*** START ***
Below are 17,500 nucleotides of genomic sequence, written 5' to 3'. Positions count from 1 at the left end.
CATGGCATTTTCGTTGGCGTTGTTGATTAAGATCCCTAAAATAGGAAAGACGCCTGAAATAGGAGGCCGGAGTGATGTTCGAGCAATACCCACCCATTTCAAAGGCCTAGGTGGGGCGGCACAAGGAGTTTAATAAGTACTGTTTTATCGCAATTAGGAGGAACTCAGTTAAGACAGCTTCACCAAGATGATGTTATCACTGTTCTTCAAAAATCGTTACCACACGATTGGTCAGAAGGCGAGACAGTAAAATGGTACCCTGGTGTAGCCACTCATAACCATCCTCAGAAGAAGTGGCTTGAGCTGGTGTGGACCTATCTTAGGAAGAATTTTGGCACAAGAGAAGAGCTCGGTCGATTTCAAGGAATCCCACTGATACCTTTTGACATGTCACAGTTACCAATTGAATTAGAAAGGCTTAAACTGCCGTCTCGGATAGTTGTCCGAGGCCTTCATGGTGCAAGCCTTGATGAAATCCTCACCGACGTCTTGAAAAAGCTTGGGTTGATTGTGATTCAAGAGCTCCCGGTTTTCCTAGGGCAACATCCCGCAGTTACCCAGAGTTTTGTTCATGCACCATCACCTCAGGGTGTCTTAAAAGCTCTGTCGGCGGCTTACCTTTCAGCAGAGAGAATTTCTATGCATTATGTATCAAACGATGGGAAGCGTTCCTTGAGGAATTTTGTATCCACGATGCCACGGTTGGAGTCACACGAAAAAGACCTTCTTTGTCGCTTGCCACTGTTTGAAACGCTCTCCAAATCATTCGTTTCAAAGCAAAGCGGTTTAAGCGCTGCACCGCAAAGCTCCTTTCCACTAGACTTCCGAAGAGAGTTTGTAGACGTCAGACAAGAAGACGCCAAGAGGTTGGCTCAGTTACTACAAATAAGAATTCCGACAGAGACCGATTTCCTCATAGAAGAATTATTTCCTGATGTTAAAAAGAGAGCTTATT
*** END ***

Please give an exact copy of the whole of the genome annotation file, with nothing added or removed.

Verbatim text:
Below are 17,500 nucleotides of genomic sequence, written 5' to 3'. Positions count from 1 at the left end.
CATGGCATTTTCGTTGGCGTTGTTGATTAAGATCCCTAAAATAGGAAAGACGCCTGAAATAGGAGGCCGGAGTGATGTTCGAGCAATACCCACCCATTTCAAAGGCCTAGGTGGGGCGGCACAAGGAGTTTAATAAGTACTGTTTTATCGCAATTAGGAGGAACTCAGTTAAGACAGCTTCACCAAGATGATGTTATCACTGTTCTTCAAAAATCGTTACCACACGATTGGTCAGAAGGCGAGACAGTAAAATGGTACCCTGGTGTAGCCACTCATAACCATCCTCAGAAGAAGTGGCTTGAGCTGGTGTGGACCTATCTTAGGAAGAATTTTGGCACAAGAGAAGAGCTCGGTCGATTTCAAGGAATCCCACTGATACCTTTTGACATGTCACAGTTACCAATTGAATTAGAAAGGCTTAAACTGCCGTCTCGGATAGTTGTCCGAGGCCTTCATGGTGCAAGCCTTGATGAAATCCTCACCGACGTCTTGAAAAAGCTTGGGTTGATTGTGATTCAAGAGCTCCCGGTTTTCCTAGGGCAACATCCCGCAGTTACCCAGAGTTTTGTTCATGCACCATCACCTCAGGGTGTCTTAAAAGCTCTGTCGGCGGCTTACCTTTCAGCAGAGAGAATTTCTATGCATTATGTATCAAACGATGGGAAGCGTTCCTTGAGGAATTTTGTATCCACGATGCCACGGTTGGAGTCACACGAAAAAGACCTTCTTTGTCGCTTGCCACTGTTTGAAACGCTCTCCAAATCATTCGTTTCAAAGCAAAGCGGTTTAAGCGCTGCACCGCAAAGCTCCTTTCCACTAGACTTCCGAAGAGAGTTTGTAGACGTCAGACAAGAAGACGCCAAGAGGTTGGCTCAGTTACTACAAATAAGAATTCCGACAGAGACCGATTTCCTCATAGAAGAATTATTTCCTGATGTTAAAAAGAGAGCTTATT